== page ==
Today's hike took us up to 1734 metres, to a summit so spoilt for views that it has three separate orientation plinths. Whilst modest in height by local standards, it's the highest point between a number of valleys that are otherwise surrounded by high mountains, and is therefore home to some wonderful panoramas even on grey days like this one.
We started from the apartment, passing an obscenely loud great tit outside the front door and heading through the village and past the swimming pool. At the end of the tarmac a red and white tape with a 'snowshoers only - respect their space' sign barred our way. We ignored it and continued past rummaging blackbirds along the woodland path on which Sue is pictured.
A booming woman's voice from a ski school across the valley accompanied us for a while as we continued along the path signed to Les Confins.
Eventually we reached an area of sparse snow and awkward bits of ice. Crampons would have been more help than snowshoes, but we didn't regret having neither.
There was nobody else around. In fact we met one person all day. Gloves were not needed as we continued to climb snowshoe trail number 12.
At the Mouilles de la Perrière Sue spotted a strange object under a tarpaulin (pictured - centre). "I wonder what that is?" she asked. I hadn't a clue but I bet Sheila doesn't ask such questions!
A few metres after this we turned sharp left with a view to ascending what would be our first hill of the year. The path rose steadily. I'd noticed a point on the map at 1561 metres that I'd planned to pause at - half way up the 400 metre ascent from the Mouilles. This was going to be the first time this week that we'd regret having forgotten to pack our flask.
Imagine our surprise to discover that the building at point 1561 was in fact 'La Ferme du Danay' a restaurant and buvette where we were able to enjoy a coffee and eat our sandwiches in the company of the tenants, Carinne and Mitch. We spent a happy time with them, chatting about (guess what?) a host of outdoor topics.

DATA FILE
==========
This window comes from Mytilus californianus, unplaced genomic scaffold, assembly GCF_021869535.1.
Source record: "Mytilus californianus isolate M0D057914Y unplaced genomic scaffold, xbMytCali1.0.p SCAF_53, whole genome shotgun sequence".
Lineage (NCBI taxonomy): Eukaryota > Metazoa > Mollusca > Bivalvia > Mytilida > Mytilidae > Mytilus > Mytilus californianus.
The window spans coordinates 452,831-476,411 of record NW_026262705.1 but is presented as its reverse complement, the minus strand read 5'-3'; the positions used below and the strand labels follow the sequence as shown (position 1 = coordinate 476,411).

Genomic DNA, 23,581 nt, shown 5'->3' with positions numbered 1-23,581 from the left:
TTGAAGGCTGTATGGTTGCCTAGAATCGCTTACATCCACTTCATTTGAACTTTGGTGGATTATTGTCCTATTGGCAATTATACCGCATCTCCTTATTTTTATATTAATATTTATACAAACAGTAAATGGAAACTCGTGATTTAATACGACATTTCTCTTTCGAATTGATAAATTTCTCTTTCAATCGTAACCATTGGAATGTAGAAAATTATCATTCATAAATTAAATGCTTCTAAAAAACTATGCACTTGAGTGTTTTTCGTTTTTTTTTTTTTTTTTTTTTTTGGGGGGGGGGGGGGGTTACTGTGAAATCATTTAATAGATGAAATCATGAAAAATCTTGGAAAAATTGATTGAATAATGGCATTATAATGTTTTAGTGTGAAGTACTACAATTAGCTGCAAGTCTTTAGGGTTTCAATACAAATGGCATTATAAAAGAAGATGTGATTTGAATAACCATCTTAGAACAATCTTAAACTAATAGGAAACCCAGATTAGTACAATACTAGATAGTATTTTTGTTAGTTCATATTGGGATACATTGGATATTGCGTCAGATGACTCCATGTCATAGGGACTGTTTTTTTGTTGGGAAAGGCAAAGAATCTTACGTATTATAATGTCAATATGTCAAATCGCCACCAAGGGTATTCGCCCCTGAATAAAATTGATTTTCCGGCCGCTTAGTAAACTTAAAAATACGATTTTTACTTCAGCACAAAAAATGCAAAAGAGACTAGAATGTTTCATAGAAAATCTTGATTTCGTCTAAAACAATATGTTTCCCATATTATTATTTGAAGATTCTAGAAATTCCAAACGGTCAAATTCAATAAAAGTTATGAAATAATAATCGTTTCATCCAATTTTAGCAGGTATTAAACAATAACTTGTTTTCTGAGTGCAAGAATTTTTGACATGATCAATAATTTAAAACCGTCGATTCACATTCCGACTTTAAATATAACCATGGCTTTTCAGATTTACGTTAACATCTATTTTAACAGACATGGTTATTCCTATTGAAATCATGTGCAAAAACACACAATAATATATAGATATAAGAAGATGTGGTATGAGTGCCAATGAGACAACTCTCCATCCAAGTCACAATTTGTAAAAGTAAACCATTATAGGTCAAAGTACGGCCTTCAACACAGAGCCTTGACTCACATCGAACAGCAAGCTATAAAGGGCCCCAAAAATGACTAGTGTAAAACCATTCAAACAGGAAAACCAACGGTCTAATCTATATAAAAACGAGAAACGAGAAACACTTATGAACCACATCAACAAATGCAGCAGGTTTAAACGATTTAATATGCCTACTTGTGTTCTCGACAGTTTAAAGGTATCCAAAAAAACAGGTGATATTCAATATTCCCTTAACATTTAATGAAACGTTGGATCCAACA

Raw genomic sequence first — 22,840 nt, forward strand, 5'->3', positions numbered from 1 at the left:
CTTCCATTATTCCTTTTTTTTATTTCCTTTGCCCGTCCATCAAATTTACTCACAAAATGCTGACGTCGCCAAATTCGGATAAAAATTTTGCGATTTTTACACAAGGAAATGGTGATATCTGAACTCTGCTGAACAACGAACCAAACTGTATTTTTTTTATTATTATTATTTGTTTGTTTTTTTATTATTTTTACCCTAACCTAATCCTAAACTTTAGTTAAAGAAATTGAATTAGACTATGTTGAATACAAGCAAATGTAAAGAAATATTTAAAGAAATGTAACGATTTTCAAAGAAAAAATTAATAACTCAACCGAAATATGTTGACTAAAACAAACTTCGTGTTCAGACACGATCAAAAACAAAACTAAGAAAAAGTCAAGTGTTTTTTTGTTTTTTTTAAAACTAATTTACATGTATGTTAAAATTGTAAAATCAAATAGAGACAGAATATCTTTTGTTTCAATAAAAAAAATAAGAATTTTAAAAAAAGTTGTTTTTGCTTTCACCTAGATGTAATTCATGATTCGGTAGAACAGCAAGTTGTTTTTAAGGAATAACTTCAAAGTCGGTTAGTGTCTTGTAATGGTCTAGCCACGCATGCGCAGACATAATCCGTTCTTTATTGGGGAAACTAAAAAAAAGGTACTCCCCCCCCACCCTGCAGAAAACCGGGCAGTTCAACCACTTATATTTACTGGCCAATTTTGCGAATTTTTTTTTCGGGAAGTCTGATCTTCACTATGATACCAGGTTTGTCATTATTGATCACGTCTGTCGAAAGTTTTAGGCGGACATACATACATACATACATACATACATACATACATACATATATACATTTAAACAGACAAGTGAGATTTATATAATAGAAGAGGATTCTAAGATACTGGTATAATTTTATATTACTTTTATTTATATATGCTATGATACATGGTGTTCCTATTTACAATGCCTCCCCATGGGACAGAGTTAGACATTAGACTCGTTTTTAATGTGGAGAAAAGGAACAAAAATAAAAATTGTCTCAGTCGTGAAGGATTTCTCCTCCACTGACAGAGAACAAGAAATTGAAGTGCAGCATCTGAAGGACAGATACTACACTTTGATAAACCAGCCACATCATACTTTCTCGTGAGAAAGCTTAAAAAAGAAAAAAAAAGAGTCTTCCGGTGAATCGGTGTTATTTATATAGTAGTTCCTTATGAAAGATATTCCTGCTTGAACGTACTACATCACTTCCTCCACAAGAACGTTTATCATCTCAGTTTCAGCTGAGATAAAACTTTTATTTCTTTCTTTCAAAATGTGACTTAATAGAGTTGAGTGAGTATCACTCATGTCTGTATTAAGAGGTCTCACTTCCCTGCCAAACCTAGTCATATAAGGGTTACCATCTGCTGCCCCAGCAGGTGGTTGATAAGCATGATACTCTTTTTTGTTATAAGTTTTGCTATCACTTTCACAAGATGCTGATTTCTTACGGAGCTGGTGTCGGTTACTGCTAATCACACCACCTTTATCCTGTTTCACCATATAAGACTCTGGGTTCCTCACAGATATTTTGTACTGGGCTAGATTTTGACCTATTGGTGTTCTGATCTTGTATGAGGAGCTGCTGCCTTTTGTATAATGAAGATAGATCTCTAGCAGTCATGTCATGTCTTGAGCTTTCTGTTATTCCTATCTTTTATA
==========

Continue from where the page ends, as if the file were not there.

Then trail 33 led easily on hard packed snow to the 1734 metre summit of Tête du Danay for the wonderful panoramic views mentioned earlier, one of which is shown in the lower picture. (Remember this was a grey day on which rain was forecast to fall all day - the fact that we got any view at all and stayed perfectly dry was something of a surprise.)
Continuing along the ridge, we soon came across the Bellavarde ski piste that we'd enjoyed on Monday from Les Confins. It was open today, and several people were struggling round a steep corner where I'd taken off my skis on Monday.
Snowshoe trail number 32 then took us north for a couple of hours down packed snow towards the Grand-Bornand valley. An easy and enjoyable descent, despite the gloomy weather and a few sheets of ice lower down before the snow completely disappeared. The Nordic ski tracks at Le Grand-Bornand were mostly 'ice rink' quality and were very decisively marked 'closed' in numerous languages, albeit anyone attempting them would have to be crazy.
A short ride on the free skibus got us back to a rainy La Clusaz shortly after 4 pm, after this 14 km outing with around 700 metres ascent, taking about five hours.